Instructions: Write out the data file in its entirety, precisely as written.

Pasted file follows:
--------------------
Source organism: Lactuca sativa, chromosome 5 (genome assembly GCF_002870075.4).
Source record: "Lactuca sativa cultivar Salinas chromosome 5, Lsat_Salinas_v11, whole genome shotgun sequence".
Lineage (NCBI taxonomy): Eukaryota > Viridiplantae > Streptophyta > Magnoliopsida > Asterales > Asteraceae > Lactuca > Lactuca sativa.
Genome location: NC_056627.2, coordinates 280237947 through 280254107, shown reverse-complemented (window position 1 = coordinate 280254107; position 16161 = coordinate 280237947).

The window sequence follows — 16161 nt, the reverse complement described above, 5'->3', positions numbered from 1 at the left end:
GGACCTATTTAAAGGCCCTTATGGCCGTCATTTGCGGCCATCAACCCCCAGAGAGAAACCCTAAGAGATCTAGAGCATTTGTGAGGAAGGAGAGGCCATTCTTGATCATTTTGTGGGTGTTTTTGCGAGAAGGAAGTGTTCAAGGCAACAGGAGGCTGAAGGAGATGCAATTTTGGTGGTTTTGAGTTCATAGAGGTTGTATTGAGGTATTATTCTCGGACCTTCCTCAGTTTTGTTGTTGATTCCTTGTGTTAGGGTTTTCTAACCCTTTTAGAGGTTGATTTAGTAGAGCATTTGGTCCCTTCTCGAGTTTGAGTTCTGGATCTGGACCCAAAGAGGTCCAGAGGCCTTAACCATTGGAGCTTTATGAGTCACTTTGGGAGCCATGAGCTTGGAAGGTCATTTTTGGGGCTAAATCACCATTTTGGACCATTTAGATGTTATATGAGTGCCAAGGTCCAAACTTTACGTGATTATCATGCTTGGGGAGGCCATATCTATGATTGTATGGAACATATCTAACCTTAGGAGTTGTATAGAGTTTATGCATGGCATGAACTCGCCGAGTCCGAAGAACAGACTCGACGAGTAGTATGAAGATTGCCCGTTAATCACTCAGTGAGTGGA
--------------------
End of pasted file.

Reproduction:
Source organism: Lactuca sativa, chromosome 5 (genome assembly GCF_002870075.4).
Source record: "Lactuca sativa cultivar Salinas chromosome 5, Lsat_Salinas_v11, whole genome shotgun sequence".
Lineage (NCBI taxonomy): Eukaryota > Viridiplantae > Streptophyta > Magnoliopsida > Asterales > Asteraceae > Lactuca > Lactuca sativa.
Genome location: NC_056627.2, coordinates 280237947 through 280254107, shown reverse-complemented (window position 1 = coordinate 280254107; position 16161 = coordinate 280237947).

The window sequence follows — 16161 nt, the reverse complement described above, 5'->3', positions numbered from 1 at the left end:
GGACCTATTTAAAGGCCCTTATGGCCGTCATTTGCGGCCATCAACCCCCAGAGAGAAACCCTAAGAGATCTAGAGCATTTGTGAGGAAGGAGAGGCCATTCTTGATCATTTTGTGGGTGTTTTTGCGAGAAGGAAGTGTTCAAGGCAACAGGAGGCTGAAGGAGATGCAATTTTGGTGGTTTTGAGTTCATAGAGGTTGTATTGAGGTATTATTCTCGGACCTTCCTCAGTTTTGTTGTTGATTCCTTGTGTTAGGGTTTTCTAACCCTTTTAGAGGTTGATTTAGTAGAGCATTTGGTCCCTTCTCGAGTTTGAGTTCTGGATCTGGACCCAAAGAGGTCCAGAGGCCTTAACCATTGGAGCTTTATGAGTCACTTTGGGAGCCATGAGCTTGGAAGGTCATTTTTGGGGCTAAATCACCATTTTGGACCATTTAGATGTTATATGAGTGCCAAGGTCCAAACTTTACGTGATTATCATGCTTGGGGAGGCCATATCTATGATTGTATGGAACATATCTAACCTTAGGAGTTGTATAGAGTTTATGCATGGCATGAACTCGCCGAGTCCGAAGAACAGACTCGACGAGTAGTATGAAGATTGCCCGTTAATCACTCAGTGAGTGGA